To better understand the how much light is needed for a crop turn of cannabis indoors we must better understand the photosynthetic pathway and what light intensity is. Light intensity levels directly affect the rates of photosynthesis for your plants. Knowing the target ranges for what stage your plant is in is crucial to maximizing your grow and understanding the conditions necessary for optimal yields, crop turns, and plant health.
Interestingly enough plant and person lighting is not one in the same. The light energy unit that is required for humans is measured in lumens (lux – lumens per square meter) while in plants Photosynthetic Active Radiation (PAR) Photosynthetic photon flux density (PPFD – micromoles per second per square meter (μmol/s-m2)).
A simple overview of photosynthesis is the chemical process plants need to undertake to convert light into food in plants, without light plants cannot produce the growth needed to create terpenes, cannabinoids, and the medicine that we all aim for at the end of harvest.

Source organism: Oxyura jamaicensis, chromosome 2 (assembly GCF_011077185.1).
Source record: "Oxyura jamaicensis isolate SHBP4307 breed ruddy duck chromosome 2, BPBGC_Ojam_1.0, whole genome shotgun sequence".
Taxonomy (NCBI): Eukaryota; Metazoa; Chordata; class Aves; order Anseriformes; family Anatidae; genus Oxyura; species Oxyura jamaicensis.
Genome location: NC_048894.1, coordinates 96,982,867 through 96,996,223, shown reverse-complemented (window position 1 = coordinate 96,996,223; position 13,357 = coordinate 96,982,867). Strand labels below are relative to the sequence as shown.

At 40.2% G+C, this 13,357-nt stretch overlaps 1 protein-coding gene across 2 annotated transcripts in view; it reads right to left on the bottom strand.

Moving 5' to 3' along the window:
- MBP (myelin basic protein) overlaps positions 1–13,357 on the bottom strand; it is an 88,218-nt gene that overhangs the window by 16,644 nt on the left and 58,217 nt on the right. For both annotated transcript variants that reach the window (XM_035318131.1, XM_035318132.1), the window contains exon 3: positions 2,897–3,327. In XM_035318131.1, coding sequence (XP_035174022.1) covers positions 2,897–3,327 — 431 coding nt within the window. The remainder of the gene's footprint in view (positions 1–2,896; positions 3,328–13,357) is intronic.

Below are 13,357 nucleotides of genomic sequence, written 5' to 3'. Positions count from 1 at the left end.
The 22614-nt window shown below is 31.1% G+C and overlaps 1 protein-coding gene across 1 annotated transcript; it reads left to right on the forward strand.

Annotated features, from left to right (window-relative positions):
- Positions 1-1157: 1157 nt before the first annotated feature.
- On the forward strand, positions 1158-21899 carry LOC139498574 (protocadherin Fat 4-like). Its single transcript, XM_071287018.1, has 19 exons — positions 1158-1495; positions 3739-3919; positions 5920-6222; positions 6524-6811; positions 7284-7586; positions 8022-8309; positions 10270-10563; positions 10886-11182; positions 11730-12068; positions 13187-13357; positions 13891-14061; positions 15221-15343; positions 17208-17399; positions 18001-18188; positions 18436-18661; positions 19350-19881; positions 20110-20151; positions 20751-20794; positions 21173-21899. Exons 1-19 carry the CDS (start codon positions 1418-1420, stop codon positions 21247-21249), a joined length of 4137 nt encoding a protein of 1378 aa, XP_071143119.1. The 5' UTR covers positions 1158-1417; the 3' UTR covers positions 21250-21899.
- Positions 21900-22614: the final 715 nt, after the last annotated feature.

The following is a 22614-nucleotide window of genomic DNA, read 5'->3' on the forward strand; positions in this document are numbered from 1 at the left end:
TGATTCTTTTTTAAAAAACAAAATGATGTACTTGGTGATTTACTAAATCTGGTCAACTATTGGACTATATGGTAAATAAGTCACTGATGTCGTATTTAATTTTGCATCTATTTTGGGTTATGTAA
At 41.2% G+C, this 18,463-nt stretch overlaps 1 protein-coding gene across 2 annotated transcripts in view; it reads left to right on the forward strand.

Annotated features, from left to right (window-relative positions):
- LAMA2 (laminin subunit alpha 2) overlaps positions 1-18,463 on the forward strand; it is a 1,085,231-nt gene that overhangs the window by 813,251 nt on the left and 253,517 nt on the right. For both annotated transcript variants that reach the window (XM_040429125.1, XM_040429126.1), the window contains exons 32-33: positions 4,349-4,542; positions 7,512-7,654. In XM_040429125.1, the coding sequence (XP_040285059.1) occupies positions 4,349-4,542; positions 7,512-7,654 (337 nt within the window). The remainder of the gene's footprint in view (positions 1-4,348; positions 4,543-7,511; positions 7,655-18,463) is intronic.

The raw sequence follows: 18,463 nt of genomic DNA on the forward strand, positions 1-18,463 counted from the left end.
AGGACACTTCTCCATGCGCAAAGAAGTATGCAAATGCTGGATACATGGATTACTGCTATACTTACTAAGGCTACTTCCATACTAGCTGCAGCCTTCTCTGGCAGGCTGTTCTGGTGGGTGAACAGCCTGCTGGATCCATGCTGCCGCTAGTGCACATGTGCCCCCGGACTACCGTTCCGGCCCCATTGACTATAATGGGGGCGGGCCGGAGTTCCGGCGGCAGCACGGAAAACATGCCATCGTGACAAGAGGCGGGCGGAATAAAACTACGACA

There is such thing as too much light, too much can saturate and burn your plants, too little and the plant development will be stunted or lagging behind. The graphic depicts artificial LED light shining on to a vegetatively growing cannabis plant while water is absorbed by the plant with the process of osmosis in the soil horizon through the root hairs. As the water is moves soluble microscopic nutrients through the small neural like network of mycorrhizae mycelium, oxygen (O2) and carbon dioxide (O2) pass through the plant tissue and through stomata of the plants leaf tissue and produce energy for the plant to grow new branches and nodes from the sugar that was formed as a result of light. All this energy is a result of the photosynthesis and requires a precise amount of light, the right duration of light, and the right quality of light or correct spectrum of light.